I read an arresting blog about Bill Bright, founder of Campus Crusade for Christ, and one of the post-War generation of entrepreneurial American Christian giants—like Billy Graham, Bob Pierce of World Vision, Francis Schaeffer of L’Abri, or George Verwer of Operation Mobilization.
As newly-wed Christians, Bill and Vonette Bright were disappointed with each other. After a quarrel, Bill sensed God tell him, “I want you to make total, absolute surrender to my control.”
They made a list of their dreams—a home in a posh neighbourhood, cars, vacations, and were appalled at how materialistic these were.
So, they literally signed everything to the control of Christ. Home, car, business, all they owned, or would own.
And then they sensed that their future was brighter than ever.
* * *
Bill wrote, “Apart from my salvation, this was to be the most important decision of my life. That day I became a slave of our Lord Jesus Christ, and for the first time in my life I was actually free.”
“We chose that day to put aside our own little dreams, our own aspirations, and our own little puny plans, and embrace his magnificent plans. That day was the beginning of a whole new era, a whole new lifestyle.”
“It’s the greatest decision that we have ever made. It was a total, absolute, irrevocable commitment to the Lordship of Christ.”
And then, Bright said “God in a supernatural way seemed to open up my mind, to give me a vision which embraced the whole world—to reach the world through reaching college students. It was so intoxicating that I almost burst with joy. I wanted to shout the praises of God at the top of my voice. I appreciate the experience of the apostle Paul who spoke of being lifted onto a spiritual plane which could not be described by mere human words…. God showed me the whole world and gave me the confidence that He would use me to reach the multitudes of the world for whom Christ died.” In those few seconds, their lives changed forever.
Campus Crusade for Christ now has a ministry presence in 191 countries, and has 80 ministries under its umbrella, including the Jesus Film.
* * *
Of course, this surrender to God was not without cost. Bill sold his business to focus on reaching college students. He left his course at Fuller where he was training to be a pastor. The Brights were plunged into the financial and career uncertainty.
It is a fascinating, paradoxical story. Bright literally signed over everything to Christ—and the future felt brighter, and he felt liberated.
I think of the lovely old hymn Only a Shadow, “The dreams I have today, my Lord, are only a shadow of your dream for me.”
Amazing thought, that!! Because His mind is exponentially bigger, creative, startling–so his dreams for my blog, or the books I want to write are so much bigger than mine. So, as Bill Bright says, the challenge is seek and “embrace his magnificent plans.” (One of Bill’s sayings was “think huge,” and “then huger still.”) So I need to train myself until it becomes second nature not to act until I sense his guidance, his wind in my sails. To sense his words and direction surge through me before I act.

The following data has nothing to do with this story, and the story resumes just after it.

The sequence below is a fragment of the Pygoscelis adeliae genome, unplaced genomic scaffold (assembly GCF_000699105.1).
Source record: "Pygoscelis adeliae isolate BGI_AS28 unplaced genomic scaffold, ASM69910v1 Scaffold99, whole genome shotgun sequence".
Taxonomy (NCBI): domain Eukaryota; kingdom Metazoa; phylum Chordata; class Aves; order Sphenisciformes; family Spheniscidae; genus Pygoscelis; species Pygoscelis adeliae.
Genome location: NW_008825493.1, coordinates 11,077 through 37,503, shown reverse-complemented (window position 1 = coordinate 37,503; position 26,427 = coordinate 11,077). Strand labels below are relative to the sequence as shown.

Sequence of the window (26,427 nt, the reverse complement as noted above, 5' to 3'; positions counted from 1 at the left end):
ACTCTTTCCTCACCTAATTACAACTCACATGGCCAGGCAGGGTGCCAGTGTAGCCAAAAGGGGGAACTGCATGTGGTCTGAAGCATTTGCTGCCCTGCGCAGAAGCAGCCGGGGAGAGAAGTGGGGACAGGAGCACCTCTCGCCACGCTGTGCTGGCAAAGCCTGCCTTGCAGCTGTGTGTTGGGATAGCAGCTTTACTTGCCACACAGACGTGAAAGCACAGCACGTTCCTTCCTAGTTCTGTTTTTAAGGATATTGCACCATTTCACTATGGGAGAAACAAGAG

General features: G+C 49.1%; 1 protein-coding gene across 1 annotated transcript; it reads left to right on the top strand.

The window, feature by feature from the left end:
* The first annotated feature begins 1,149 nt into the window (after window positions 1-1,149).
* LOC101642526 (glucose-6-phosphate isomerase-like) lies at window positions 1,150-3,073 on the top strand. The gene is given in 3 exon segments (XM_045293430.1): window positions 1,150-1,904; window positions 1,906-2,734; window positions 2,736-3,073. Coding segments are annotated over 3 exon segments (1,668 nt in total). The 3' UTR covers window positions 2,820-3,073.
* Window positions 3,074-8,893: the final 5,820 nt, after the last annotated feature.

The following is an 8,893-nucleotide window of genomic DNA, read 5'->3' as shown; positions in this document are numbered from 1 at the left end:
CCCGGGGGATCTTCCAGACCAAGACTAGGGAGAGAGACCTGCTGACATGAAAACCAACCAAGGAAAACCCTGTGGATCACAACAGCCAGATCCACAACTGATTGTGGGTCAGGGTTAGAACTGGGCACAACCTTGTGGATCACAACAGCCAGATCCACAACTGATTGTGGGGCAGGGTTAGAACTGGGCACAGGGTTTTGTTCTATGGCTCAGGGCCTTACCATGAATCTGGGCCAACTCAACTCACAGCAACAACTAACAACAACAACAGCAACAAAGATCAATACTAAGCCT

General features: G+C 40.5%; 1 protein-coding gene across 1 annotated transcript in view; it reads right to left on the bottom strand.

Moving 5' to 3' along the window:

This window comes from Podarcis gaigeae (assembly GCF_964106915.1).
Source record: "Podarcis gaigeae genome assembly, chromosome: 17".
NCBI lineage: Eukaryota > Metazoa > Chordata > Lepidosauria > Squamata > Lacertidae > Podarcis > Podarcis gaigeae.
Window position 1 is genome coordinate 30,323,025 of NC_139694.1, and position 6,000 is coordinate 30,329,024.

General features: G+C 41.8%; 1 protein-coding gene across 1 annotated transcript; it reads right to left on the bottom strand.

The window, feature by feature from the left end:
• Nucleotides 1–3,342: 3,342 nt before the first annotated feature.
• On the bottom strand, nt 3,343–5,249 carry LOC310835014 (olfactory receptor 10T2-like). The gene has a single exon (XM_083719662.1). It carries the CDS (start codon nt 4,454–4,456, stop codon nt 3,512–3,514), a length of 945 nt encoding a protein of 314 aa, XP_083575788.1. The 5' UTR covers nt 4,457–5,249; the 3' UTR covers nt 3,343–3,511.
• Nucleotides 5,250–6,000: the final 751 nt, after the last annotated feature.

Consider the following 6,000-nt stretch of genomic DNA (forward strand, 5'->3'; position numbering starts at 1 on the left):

* * *
When you surrender area after area or your life to God, two things are possible. The surrendered area can be super-enhanced. Or it can be taken away, in the way God led Oswald Chambers to drop the art career which he had trained in for years. Total surrender of your life to God is very dangerous, and, paradoxically, the safest thing there is.
“Ooh” said Susan. “Is Aslan-quite safe? I shall feel rather nervous about meeting a lion”..
“Safe?” said Mr Beaver …”Who said anything about safe? ‘Course he isn’t safe. But he’s good. He’s the King, I tell you.”
* * *
Bill Bright tells us candidly that he and his amazing friends in The Fellowship of the Burning Heart failed in their total surrender, but they went right back and surrendered their lives again. And again. This gives me hope as I re-surrender areas of my life which I had surrendered before (unsuccessfully).
My blog, precious to me, which I believe I have surrendered, because, heck, I couldn’t write words which speak to others weekly without his help.
My writing, which has been an area of frustration, failure and sadness, and in which my dreams have NOT been fulfilled…so it is the highest of high time that I surrender it.
My health and weight. Ah, I desperately need God’s help in them. Cannot manage without God. Come, Lord, and control them.
My children and their futures, over which I am so opinionated. I have a University in mind which I would LOVE Irene to go to. Will have to surrender that desire to God.
My house, my possessions.
My precious garden which so little resembles my dream for it
My finances, my business. Oh direct me, Lord, and bless both.
The languages I want to learn. The places I want to see. My husband. My old age! Everything.
There is joy in surrendering it all, again, and again and experiencing the transition, in Bill Bright’s words, from our puny plans to God’s magnificent plans.
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